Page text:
Good morning! Today’s post will link up to The Sunday Salon,The Sunday Post and Stacking the Shelves, for weekly updates.
**Mailbox Monday is hosted at the home site: Mailbox Monday.
And let’s join Kathryn, our leader in It’s Monday! What Are You Reading?, at Book Date.
Here we are, halfway through August, and my reading and blogging are almost up to normal. I read and reviewed three books, and I’m halfway through a fourth one. I wrote four posts. I had no doctor appointments, but did need to go downtown for a business matter. On Friday, my #2 son came for dinner on his way to Sacramento…and will come back through on Sunday. I’m eating some yogurt as I type this, since my granddaughter just took me to the grocery store. I didn’t feel like going to the dining room, so for those times, I needed to stock up on the items that I can enjoy here.
It’s too late in the day for coffee, but in anticipation of my first cup tomorrow morning, let’s take a peek at some…and at my blog details. The photo below is a nice reminder of my previous residence…I do miss it.
LAST WEEK ON THE BLOGS:
Tuesday Excerpts: “The Long Call”
Tuesday Potpourri: New & Eagerly Anticipated Books
Coffee Chat: Reorganizing My Topsy-Turvy Life…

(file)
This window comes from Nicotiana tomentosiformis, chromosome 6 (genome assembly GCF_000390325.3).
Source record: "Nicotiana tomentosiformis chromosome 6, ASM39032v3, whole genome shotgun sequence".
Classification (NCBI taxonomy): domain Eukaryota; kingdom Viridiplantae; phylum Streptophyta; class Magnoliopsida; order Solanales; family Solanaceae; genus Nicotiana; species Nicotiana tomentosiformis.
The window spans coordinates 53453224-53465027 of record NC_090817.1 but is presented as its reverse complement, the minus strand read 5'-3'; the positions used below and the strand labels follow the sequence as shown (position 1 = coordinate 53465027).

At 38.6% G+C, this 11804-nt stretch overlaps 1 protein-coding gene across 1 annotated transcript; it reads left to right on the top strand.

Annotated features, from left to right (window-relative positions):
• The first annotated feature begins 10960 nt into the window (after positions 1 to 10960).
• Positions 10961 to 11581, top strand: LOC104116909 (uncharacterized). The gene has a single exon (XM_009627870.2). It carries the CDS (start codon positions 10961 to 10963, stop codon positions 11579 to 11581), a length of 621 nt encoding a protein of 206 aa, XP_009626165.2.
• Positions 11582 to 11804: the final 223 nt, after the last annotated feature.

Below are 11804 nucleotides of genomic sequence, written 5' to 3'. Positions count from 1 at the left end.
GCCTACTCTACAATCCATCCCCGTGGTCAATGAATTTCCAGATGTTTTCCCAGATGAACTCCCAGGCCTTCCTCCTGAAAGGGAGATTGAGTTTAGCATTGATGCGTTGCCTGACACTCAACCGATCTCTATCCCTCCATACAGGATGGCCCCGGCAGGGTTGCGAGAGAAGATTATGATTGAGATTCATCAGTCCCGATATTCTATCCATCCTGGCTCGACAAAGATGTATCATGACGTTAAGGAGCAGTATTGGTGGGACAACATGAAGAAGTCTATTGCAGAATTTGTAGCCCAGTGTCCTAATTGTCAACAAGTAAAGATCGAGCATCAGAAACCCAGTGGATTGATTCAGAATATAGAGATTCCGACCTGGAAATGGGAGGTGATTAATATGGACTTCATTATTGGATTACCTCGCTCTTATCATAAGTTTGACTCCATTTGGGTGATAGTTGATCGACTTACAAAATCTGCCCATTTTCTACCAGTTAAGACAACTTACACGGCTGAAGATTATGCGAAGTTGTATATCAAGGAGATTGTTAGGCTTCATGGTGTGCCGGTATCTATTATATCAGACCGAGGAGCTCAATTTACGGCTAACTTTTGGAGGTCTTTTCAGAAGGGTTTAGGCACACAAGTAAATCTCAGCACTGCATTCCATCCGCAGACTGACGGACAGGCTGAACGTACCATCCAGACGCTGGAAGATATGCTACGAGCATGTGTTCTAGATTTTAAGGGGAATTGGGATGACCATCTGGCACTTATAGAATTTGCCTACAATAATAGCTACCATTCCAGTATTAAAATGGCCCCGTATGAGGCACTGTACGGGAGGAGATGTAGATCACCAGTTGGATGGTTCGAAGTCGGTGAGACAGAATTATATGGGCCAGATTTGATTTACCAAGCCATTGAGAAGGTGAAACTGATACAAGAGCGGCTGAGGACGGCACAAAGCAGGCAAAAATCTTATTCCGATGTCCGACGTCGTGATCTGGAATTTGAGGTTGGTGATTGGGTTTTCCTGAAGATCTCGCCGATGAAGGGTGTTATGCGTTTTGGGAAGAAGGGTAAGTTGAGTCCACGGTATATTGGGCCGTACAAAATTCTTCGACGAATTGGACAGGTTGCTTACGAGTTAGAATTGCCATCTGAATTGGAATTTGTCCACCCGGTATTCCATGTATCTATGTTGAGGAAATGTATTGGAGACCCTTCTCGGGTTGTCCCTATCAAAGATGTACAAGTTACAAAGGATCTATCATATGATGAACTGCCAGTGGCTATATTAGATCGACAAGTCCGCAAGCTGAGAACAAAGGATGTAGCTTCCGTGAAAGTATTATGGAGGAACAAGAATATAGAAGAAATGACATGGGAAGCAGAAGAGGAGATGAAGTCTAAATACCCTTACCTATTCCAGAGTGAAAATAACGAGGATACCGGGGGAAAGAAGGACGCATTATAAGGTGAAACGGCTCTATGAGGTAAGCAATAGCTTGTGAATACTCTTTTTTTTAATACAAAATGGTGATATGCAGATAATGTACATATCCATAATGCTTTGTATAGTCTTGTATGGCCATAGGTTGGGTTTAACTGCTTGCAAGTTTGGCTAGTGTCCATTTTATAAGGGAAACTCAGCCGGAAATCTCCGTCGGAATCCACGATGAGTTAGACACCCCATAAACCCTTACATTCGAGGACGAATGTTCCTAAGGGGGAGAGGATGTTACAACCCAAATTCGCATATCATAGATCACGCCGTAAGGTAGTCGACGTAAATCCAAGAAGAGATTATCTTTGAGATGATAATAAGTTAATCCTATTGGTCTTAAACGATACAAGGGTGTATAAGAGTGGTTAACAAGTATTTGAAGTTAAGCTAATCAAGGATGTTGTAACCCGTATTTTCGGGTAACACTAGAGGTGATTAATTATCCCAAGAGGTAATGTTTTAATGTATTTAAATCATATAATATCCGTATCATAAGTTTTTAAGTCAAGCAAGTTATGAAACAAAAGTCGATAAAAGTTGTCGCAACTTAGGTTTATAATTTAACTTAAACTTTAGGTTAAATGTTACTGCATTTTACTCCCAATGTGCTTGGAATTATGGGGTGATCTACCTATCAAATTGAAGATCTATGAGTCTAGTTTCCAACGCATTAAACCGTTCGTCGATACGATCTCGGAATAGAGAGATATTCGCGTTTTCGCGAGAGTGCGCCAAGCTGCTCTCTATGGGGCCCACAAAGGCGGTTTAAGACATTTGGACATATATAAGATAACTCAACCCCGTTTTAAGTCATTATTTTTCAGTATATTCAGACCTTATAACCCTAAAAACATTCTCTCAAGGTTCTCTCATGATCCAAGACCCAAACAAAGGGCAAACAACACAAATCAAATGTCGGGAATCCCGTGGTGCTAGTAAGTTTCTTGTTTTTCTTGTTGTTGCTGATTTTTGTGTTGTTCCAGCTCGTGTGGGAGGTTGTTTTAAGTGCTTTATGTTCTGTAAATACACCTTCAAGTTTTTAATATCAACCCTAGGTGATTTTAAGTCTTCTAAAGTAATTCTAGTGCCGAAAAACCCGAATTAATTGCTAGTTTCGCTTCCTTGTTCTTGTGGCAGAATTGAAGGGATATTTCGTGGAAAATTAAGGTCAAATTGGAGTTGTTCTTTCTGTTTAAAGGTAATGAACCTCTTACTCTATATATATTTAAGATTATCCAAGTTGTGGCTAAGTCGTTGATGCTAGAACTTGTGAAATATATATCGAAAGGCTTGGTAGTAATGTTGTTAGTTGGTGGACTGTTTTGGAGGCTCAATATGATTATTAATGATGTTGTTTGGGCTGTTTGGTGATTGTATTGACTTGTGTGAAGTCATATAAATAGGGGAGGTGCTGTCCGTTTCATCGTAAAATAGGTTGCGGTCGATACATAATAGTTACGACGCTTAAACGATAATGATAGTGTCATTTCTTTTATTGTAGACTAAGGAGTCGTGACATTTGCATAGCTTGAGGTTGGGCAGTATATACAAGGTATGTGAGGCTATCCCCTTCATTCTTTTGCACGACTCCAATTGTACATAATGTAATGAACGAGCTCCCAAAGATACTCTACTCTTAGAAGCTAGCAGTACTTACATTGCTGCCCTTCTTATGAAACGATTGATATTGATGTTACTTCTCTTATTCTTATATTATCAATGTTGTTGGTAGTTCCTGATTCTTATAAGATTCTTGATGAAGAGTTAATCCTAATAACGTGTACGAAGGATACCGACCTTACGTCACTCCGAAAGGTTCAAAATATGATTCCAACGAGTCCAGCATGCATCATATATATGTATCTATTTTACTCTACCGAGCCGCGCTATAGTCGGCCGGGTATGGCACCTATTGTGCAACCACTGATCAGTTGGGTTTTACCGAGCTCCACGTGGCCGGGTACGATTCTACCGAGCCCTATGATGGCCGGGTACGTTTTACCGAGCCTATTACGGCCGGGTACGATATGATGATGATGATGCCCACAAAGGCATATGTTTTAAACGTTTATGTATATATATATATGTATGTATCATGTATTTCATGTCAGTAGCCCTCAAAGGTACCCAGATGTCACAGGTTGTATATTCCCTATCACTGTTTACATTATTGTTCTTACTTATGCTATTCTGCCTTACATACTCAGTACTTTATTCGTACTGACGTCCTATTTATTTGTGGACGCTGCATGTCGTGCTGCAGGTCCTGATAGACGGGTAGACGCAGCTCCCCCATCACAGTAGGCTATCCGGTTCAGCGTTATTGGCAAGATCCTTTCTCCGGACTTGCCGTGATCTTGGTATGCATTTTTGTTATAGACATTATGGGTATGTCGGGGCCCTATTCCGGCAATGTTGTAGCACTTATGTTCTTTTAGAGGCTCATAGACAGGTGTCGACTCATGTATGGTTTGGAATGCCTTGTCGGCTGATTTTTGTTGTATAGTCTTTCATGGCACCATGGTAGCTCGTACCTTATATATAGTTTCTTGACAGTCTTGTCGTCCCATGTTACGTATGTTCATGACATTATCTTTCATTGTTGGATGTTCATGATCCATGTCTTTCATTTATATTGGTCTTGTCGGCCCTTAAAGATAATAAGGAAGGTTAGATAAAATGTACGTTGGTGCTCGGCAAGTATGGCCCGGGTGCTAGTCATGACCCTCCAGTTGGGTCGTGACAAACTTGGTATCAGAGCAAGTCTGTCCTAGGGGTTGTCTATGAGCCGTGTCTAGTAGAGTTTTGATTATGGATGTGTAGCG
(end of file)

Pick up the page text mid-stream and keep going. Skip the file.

Bookish Friday: “Good Luck with That”
Review: The Comforts of Home, by Susan HillReview: My Ex-Life, by Stephen McCauleyReview: Telephone Line, by Julie Mulhern (Country Club Murders #9)
One book came in my mailbox…and I received one NetGalley ARC. I also downloaded three e-books.
At Home in the World, by Joyce Maynard, a book that somehow slipped away from me during the move…so I had to replace it. It is definitely a reread kind of memoir.
Synopsis: In the spring of 1972, Joyce Maynard, a freshman at Yale, published a cover story in The New York Times Magazine about life in the sixties. Among the many letters of praise, offers for writing assignments, and request for interviews was a one-page letter from the famously reclusive author, J.D. Salinger.
Don’t Go Away Sad is the story of a girl who loved and lived with J.D. Salinger, and the woman she became. A crucial turning point in Joyce Maynard’s life occurred when her own daughter turned eighteen–the age Maynard was when Salinger first approached her. Breaking a twenty-five year silence, Joyce Maynard addresses her relationship with Salinger for the first time, as well as the complicated , troubled and yet creative nature of her youth and family. She vividly describes the details of the times and her life with the finesse of a natural storyteller.
Big Lies in a Small Town, by Diane Chamberlain – NG – 1/14/20
The Perfect Son, by Lauren North
Telephone Line, by Julie Mulhern (#9 – Country Club Murders)
The Object of My Affection, by Stephen McCauley
I’m halfway through The Object of My Affection...and then will tackle some September NetGalley ARCs.
That was my week. What did yours look like? Last night, I enjoyed a delicious meal of salmon with family.